New media and violence: an old problem meets the modern era
That's why the rise of social media in the hands of extreme groups is a deep concern, as is the role of public figures in potentially inflaming hate.
Who could forget Rwanda. Twenty-five years ago this month the world heard of the genocide against the Tutsi. I was in South Africa covering that country's historic election of Nelson Mandela, a moment of euphoria, when shocking news trickled in of the mass murder of up to 70 per cent of Rwanda's Tutsi people by members of the Hutu majority.
Civil war had been brewing in Rwanda before April, 1994. But the use of the media in skilled hands brought ordinary people, who had lived together for hundred of years, to extreme violence.
The Tutsi were labelled as demons, rich and avaricious, out to get the Hutu. The Hutu were called on to kill members of a Tutsi rebel group that threatened the government, and their "accomplices" - women and children.
A private radio station founded by the president's party played a key role. It exploited and exacerbated small tensions in powerful and provocative style. When a plane crash killed Rwanda's Hutu President, the ground was already prepared to incite the killing of those "cockroaches", as the Tutsi were called.
Within months the International War Crimes Tribunal began trials. One, known as the "media trial", pursued a newspaper and a radio station for inciting genocide. It determined that what was said, (things like, "we know the enemy, we know them by their narrow nose, break that nose") was said with intent.
The trials discovered that the behind the broadcasts were intelligent people pulling the strings, just as trials after World War II that pursued justice for the million or more Jews killed in Europe discovered that the people who headed Germany's propaganda unit had doctorates.
We often think of social media as a Western phenomenon. But with the rise of personal devices, its uptake is rapid everywhere. The United Nations has found that the military in Myanmar used social media to incite violence against the Muslim Rohingya by soldiers and the militia recruited in the Buddhist population. The strategy to kill and displace thousands of people did not evolve overnight. As in Rwanda, people in power executed long-held plans.
So we shouldn't underestimate the power of powerful people to do it here.
The Australian government's crackdown on social media companies after Christchurch, threatening jail for executives that don't remove live streaming of violent crime, is to be applauded. But violence can be incited by old as well as new media.
Visiting Australia last week for the 25th anniversary of the Rwandan genocide was American lawyer Stephen Rapp. Rapp is a former United States ambassador-at-large for war crimes issues in the Office of Global Criminal Justice. He said he was in no doubt there were parallels between the Rwandan and Myanmar genocides and the Christchurch massacre.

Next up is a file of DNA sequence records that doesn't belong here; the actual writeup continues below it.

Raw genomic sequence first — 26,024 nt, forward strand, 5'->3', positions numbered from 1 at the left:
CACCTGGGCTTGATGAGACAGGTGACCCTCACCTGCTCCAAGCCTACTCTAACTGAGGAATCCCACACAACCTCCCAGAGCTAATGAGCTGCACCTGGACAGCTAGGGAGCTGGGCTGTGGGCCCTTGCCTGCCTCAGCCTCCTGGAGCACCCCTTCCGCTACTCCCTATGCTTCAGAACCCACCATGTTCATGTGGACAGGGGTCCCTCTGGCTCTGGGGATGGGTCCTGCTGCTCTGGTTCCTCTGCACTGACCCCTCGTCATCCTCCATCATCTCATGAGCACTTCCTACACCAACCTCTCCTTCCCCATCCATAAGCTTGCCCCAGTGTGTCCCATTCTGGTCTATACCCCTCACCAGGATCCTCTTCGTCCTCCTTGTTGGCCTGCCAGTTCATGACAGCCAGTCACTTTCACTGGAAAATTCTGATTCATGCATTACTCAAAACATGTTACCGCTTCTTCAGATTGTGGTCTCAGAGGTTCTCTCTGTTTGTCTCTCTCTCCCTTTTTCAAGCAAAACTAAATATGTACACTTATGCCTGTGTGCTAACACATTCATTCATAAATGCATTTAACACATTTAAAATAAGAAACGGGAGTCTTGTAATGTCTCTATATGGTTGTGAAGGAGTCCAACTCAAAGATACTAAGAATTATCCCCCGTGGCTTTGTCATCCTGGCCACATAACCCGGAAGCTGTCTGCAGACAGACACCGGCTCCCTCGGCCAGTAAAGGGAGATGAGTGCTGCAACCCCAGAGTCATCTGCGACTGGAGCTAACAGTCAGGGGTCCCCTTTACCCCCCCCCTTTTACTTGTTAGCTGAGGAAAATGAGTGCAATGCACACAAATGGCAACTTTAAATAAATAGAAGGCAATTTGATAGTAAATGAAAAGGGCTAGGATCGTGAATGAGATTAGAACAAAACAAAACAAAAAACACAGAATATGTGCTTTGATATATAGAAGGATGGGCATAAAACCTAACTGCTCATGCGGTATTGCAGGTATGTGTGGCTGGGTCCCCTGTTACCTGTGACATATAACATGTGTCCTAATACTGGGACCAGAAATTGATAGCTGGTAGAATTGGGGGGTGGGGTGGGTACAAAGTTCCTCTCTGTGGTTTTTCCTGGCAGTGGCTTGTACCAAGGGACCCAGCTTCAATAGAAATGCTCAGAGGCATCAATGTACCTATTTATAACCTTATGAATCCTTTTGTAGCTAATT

Social media, he told the ABC, "are powerful means to build hatreds and to prepare people for violence". Social media allows players in politics - in the broadest sense -greater capacity to target individuals with tailored messages that exploit existing insecurities.
"We see it in the Christchurch situation, where communications were made that this young man had responded to... [a] kind of rhetoric that Muslims are going to replace us. In Rwanda the rhetoric was 'the Tutsis are going to replace us' and: 'do it to them before you do they do it to you."
Rapp's antidote, hard not to endorse, is that social media be used to spread love, to reinforce our common humanity. Moderates need to be heard. He points out that in places where violence has thrived, the extremists had silenced the moderates first.
The problem for both types of media is that 'what bleeds leads'. Each type inadequately covers peaceful demonstrations, vigils and efforts to marshal our better selves.
Add to that, leaders tapping into attitudes held by some in the community who hold negative views of Muslims, people of colour or other minorities. They include parliamentarians who don't necessarily believe the things they say but say them regardless, for political gain.
Then there's a kind of combative politics practiced in Australia and on display every Question Time. It's aggressive, full of blame. The language is so scorching, the politicians so busy shouting at each other they don't even see it's a problem.
Christchurch and the historical lessons about where propaganda has led before it, deliver a sharp message to our members and would-be members of parliament. Election campaigns with their overblown claims, demonisation and invented threats can create divisions when what we really need is to be brought together.
First published in The Canberra Times, April 15, 2019